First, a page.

Wildfires have impacted Big Sur, so be sure to check the weather report before you head to this rugged stretch of California’s central coast. Nepenthe even has its own weather cam, which is convenient to ascertain whether or not the view is hidden by fog (or smoke). That said, I don’t know why I stayed away so long. There simply is no place as beautiful as this in the world—not Cinque Terra, not Hawaii, not Rio. It’s completely magical.

    Buyer beware: Nepenthe doesn’t take reservations, so I recommend arriving early (we arrived before they opened at 11:30 am for lunch). And, unfortunately, they don’t permit dogs, even outdoors. But their protocols immediately made me feel comfortable. As you wait in line, the six-foot bubbles are clearly marked on the pavement leading up to the hostess stand. You give them your name, they hand you one of those “buzzers” that has been wiped down just for you. You then can sit “bleacher style” admiring the view while you wait for a table—and again, 6-foot separations are clearly marked, with masks required everywhere. We waited barely 5 minutes and then were escorted to one of the outdoor “countertops” perched above the mountain and the ocean.

    Outdoor seating is well distanced, which is comforting—even at the countertop. Designed by a student of Frank Lloyd Wright, the building is a throwback to mid-60s architecture, which I love. Surrounding the building is a huge and spacious outdoor terrace (the only place where they’re currently serving) with those stunning mountain and ocean vistas. Nepenthe aptly means “no sorrow.” Sean and I were celebrating our 31st anniversary, so we were clearly feeling no sorrow. Our waitress added to the festive mood and couldn’t have been more engaging and fun. Surprisingly, the wine list is quite impressive, with many choices—certainly skewed to California, but offering a sizeable European selection as well. So, we splurged and bought a fancy bottle of Bandol rosé (again, from Provence), crisp and light for a delectable lunch. We each had to order the famous Ambrosia burger with cheese, cooked to a perfect medium rare. It’s their proprietary burger. The sauce consists of mayonnaise, chili salsa, and tomato sauce, served on a French roll (mine with tarragon-infused kidney bean salad, Sean’s with homemade coleslaw). We gave in and also ordered a side of French fries (extra crispy, of course). A determined woodpecker kept trying to steal the fries, but he did not succeed! By the end of lunch, we were too full to try dessert, but the four-layer fudge cake gets excellent diner reviews. All in all, Nepenthe is a must.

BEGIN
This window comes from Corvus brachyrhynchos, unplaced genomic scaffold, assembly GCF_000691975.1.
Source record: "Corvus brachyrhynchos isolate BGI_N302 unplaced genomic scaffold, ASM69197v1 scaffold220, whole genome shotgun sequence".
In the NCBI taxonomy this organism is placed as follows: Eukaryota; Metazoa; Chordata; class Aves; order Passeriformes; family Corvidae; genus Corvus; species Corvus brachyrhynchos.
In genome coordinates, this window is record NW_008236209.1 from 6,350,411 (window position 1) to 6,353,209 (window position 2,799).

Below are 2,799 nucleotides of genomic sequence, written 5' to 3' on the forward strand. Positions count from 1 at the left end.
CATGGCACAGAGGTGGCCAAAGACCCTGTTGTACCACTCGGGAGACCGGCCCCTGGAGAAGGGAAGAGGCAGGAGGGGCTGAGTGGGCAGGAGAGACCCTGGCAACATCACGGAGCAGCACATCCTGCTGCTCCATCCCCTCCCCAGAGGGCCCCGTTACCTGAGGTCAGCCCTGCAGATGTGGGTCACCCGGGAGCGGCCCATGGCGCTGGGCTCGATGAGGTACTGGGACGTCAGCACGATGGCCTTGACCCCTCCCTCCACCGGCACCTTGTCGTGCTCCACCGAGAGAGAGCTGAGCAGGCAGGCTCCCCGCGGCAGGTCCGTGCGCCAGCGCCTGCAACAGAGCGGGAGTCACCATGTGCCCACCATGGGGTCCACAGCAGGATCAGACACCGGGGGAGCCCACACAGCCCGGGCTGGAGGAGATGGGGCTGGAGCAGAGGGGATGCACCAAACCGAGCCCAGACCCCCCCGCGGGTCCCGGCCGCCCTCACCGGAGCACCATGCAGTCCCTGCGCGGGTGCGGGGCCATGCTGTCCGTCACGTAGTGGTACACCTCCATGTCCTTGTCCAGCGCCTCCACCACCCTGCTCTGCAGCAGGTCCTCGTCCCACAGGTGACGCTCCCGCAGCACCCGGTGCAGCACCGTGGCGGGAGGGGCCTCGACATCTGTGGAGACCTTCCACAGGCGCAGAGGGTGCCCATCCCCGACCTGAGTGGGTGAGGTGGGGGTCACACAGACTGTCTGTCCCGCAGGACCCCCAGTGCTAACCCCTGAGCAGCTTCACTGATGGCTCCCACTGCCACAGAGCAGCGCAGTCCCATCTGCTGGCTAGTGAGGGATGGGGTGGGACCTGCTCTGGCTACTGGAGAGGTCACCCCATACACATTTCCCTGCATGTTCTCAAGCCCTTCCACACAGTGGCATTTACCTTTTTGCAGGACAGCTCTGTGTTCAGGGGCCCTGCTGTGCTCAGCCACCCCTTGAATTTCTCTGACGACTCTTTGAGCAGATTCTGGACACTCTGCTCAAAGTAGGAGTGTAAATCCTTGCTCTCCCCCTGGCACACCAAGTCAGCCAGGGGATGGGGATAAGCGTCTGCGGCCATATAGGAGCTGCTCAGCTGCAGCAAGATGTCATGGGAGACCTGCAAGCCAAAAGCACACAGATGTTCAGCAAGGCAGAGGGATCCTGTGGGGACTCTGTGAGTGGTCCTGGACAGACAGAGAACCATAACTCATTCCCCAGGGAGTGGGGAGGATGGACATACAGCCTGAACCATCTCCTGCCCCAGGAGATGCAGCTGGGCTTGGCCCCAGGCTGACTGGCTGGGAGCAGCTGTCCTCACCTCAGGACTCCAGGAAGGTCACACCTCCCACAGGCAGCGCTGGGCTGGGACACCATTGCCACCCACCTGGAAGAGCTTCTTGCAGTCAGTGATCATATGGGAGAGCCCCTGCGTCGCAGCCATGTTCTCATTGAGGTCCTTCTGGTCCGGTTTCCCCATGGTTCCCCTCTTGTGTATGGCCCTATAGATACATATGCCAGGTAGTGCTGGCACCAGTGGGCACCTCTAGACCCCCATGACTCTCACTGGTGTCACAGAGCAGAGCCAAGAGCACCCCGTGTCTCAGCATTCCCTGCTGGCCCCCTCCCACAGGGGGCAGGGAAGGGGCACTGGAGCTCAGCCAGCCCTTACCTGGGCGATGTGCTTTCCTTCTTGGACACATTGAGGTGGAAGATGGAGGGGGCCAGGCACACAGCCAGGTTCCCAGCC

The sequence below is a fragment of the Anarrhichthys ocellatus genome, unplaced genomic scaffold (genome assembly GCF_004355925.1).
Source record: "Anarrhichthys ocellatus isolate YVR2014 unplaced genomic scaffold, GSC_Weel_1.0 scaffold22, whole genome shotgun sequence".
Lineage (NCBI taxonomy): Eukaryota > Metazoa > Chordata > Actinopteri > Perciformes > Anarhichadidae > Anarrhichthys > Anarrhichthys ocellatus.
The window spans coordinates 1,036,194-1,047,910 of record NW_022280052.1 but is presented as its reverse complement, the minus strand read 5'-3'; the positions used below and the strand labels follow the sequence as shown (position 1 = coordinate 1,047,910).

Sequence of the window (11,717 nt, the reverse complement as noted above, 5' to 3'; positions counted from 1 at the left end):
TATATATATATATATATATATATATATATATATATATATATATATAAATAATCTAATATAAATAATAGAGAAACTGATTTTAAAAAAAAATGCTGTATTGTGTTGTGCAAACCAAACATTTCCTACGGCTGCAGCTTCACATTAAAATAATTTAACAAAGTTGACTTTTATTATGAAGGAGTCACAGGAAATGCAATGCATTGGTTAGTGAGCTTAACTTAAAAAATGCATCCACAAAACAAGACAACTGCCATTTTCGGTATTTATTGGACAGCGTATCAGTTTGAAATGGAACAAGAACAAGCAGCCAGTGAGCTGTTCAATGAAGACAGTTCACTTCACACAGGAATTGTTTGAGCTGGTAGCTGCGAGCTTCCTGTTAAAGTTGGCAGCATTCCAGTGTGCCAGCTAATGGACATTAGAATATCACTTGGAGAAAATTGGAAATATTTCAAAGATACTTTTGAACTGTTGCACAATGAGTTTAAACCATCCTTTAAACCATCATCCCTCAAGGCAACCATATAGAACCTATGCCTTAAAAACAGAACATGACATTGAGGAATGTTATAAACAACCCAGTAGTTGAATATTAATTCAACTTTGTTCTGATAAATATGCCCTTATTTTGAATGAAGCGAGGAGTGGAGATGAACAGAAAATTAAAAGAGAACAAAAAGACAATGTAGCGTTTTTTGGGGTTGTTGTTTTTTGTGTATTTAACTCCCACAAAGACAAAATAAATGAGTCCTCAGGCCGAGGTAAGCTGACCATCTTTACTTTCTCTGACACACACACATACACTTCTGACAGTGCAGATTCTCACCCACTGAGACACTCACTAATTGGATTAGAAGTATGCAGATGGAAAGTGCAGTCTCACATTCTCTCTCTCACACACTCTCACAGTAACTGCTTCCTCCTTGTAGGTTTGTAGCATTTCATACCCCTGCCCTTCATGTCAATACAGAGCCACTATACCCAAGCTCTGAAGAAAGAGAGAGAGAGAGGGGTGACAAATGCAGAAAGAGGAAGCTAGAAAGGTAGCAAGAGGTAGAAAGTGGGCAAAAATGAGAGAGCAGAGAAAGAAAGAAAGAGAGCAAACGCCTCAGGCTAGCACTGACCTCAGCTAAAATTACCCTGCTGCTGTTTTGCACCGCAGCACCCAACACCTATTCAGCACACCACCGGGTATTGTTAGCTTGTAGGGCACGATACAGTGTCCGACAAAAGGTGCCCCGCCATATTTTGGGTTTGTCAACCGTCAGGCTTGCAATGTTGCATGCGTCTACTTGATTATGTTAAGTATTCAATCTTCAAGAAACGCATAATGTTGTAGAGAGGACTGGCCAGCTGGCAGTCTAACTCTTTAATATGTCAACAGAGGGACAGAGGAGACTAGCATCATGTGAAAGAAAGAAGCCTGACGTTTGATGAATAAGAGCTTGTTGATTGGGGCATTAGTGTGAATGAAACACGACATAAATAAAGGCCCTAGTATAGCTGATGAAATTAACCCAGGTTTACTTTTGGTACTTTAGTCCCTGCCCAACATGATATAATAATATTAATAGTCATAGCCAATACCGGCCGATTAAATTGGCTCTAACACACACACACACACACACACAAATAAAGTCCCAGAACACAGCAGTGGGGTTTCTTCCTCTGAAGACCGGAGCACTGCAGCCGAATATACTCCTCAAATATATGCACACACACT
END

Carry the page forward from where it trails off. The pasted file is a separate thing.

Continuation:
So, there you have it. The truth is, even during this pandemic, you don’t have to stay cooped up behind your four walls. There are restaurants that care about your health AND provide a superior outdoor dining experience as well. Just choose those destinations wisely and make sure you ask the right questions before you go.

    David Landis, aka “The Gay Gourmet,” is a foodie, a freelance writer, and a PR executive. Follow him on Instagram @GayGourmetSF, on Twitter @david_landis, email him at: david@landispr.com or visit him online at: www.gaygourmetsf.com

    Published on September 24, 2020